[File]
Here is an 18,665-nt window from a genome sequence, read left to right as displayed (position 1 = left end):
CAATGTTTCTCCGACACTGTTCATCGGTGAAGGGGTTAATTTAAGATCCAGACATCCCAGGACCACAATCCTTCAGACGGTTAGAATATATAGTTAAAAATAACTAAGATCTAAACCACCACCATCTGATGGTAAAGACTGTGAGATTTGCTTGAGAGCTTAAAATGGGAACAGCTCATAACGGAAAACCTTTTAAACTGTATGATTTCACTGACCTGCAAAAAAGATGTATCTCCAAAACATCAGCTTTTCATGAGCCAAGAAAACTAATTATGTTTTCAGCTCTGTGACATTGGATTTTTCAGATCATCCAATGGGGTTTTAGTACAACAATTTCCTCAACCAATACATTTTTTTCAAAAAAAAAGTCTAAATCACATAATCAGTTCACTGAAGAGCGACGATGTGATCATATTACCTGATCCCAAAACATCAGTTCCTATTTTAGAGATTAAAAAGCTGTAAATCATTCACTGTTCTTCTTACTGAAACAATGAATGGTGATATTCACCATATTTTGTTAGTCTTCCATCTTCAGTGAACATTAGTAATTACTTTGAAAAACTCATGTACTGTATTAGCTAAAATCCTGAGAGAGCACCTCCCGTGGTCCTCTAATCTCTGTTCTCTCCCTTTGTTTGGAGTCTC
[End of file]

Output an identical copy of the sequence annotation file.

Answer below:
Here is an 18,665-nt window from a genome sequence, read left to right as displayed (position 1 = left end):
CAATGTTTCTCCGACACTGTTCATCGGTGAAGGGGTTAATTTAAGATCCAGACATCCCAGGACCACAATCCTTCAGACGGTTAGAATATATAGTTAAAAATAACTAAGATCTAAACCACCACCATCTGATGGTAAAGACTGTGAGATTTGCTTGAGAGCTTAAAATGGGAACAGCTCATAACGGAAAACCTTTTAAACTGTATGATTTCACTGACCTGCAAAAAAGATGTATCTCCAAAACATCAGCTTTTCATGAGCCAAGAAAACTAATTATGTTTTCAGCTCTGTGACATTGGATTTTTCAGATCATCCAATGGGGTTTTAGTACAACAATTTCCTCAACCAATACATTTTTTTCAAAAAAAAAGTCTAAATCACATAATCAGTTCACTGAAGAGCGACGATGTGATCATATTACCTGATCCCAAAACATCAGTTCCTATTTTAGAGATTAAAAAGCTGTAAATCATTCACTGTTCTTCTTACTGAAACAATGAATGGTGATATTCACCATATTTTGTTAGTCTTCCATCTTCAGTGAACATTAGTAATTACTTTGAAAAACTCATGTACTGTATTAGCTAAAATCCTGAGAGAGCACCTCCCGTGGTCCTCTAATCTCTGTTCTCTCCCTTTGTTTGGAGTCTC